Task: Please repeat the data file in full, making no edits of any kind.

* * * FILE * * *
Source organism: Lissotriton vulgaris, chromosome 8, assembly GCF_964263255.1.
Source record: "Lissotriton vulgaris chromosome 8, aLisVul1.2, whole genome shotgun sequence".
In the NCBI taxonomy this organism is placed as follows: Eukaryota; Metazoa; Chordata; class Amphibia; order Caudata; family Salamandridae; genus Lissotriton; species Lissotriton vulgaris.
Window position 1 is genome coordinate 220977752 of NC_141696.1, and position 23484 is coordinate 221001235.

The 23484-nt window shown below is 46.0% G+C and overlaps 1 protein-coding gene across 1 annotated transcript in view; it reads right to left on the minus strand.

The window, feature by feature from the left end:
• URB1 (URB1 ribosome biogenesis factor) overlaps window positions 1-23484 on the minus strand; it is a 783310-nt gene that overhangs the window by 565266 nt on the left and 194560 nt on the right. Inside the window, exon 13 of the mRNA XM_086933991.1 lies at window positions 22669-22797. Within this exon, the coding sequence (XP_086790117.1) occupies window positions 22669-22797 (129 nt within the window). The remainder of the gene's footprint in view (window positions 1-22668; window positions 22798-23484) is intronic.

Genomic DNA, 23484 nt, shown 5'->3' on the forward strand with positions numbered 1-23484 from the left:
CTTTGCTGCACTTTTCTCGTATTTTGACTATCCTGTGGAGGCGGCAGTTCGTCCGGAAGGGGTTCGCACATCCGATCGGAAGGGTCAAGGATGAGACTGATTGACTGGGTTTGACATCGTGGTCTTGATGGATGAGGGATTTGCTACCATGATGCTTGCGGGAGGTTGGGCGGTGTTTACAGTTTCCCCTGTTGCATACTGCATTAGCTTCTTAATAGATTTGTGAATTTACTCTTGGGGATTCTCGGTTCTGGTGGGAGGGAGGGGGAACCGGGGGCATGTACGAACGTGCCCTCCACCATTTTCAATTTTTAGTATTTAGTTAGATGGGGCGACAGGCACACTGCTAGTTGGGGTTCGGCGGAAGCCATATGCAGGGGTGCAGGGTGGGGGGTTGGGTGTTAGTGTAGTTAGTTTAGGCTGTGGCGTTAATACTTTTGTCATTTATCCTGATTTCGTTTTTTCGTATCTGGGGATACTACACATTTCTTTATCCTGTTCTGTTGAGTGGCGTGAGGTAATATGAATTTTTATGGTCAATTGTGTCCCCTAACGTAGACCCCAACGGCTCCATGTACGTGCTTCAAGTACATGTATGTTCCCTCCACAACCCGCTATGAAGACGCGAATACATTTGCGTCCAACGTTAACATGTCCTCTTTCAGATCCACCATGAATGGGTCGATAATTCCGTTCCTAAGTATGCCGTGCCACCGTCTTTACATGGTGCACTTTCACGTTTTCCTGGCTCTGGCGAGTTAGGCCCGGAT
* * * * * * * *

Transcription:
Source organism: Lissotriton vulgaris, chromosome 8, assembly GCF_964263255.1.
Source record: "Lissotriton vulgaris chromosome 8, aLisVul1.2, whole genome shotgun sequence".
In the NCBI taxonomy this organism is placed as follows: Eukaryota; Metazoa; Chordata; class Amphibia; order Caudata; family Salamandridae; genus Lissotriton; species Lissotriton vulgaris.
Window position 1 is genome coordinate 220977752 of NC_141696.1, and position 23484 is coordinate 221001235.

The 23484-nt window shown below is 46.0% G+C and overlaps 1 protein-coding gene across 1 annotated transcript in view; it reads right to left on the minus strand.

The window, feature by feature from the left end:
• URB1 (URB1 ribosome biogenesis factor) overlaps window positions 1-23484 on the minus strand; it is a 783310-nt gene that overhangs the window by 565266 nt on the left and 194560 nt on the right. Inside the window, exon 13 of the mRNA XM_086933991.1 lies at window positions 22669-22797. Within this exon, the coding sequence (XP_086790117.1) occupies window positions 22669-22797 (129 nt within the window). The remainder of the gene's footprint in view (window positions 1-22668; window positions 22798-23484) is intronic.

Genomic DNA, 23484 nt, shown 5'->3' on the forward strand with positions numbered 1-23484 from the left:
CTTTGCTGCACTTTTCTCGTATTTTGACTATCCTGTGGAGGCGGCAGTTCGTCCGGAAGGGGTTCGCACATCCGATCGGAAGGGTCAAGGATGAGACTGATTGACTGGGTTTGACATCGTGGTCTTGATGGATGAGGGATTTGCTACCATGATGCTTGCGGGAGGTTGGGCGGTGTTTACAGTTTCCCCTGTTGCATACTGCATTAGCTTCTTAATAGATTTGTGAATTTACTCTTGGGGATTCTCGGTTCTGGTGGGAGGGAGGGGGAACCGGGGGCATGTACGAACGTGCCCTCCACCATTTTCAATTTTTAGTATTTAGTTAGATGGGGCGACAGGCACACTGCTAGTTGGGGTTCGGCGGAAGCCATATGCAGGGGTGCAGGGTGGGGGGTTGGGTGTTAGTGTAGTTAGTTTAGGCTGTGGCGTTAATACTTTTGTCATTTATCCTGATTTCGTTTTTTCGTATCTGGGGATACTACACATTTCTTTATCCTGTTCTGTTGAGTGGCGTGAGGTAATATGAATTTTTATGGTCAATTGTGTCCCCTAACGTAGACCCCAACGGCTCCATGTACGTGCTTCAAGTACATGTATGTTCCCTCCACAACCCGCTATGAAGACGCGAATACATTTGCGTCCAACGTTAACATGTCCTCTTTCAGATCCACCATGAATGGGTCGATAATTCCGTTCCTAAGTATGCCGTGCCACCGTCTTTACATGGTGCACTTTCACGTTTTCCTGGCTCTGGCGAGTTAGGCCCGGAT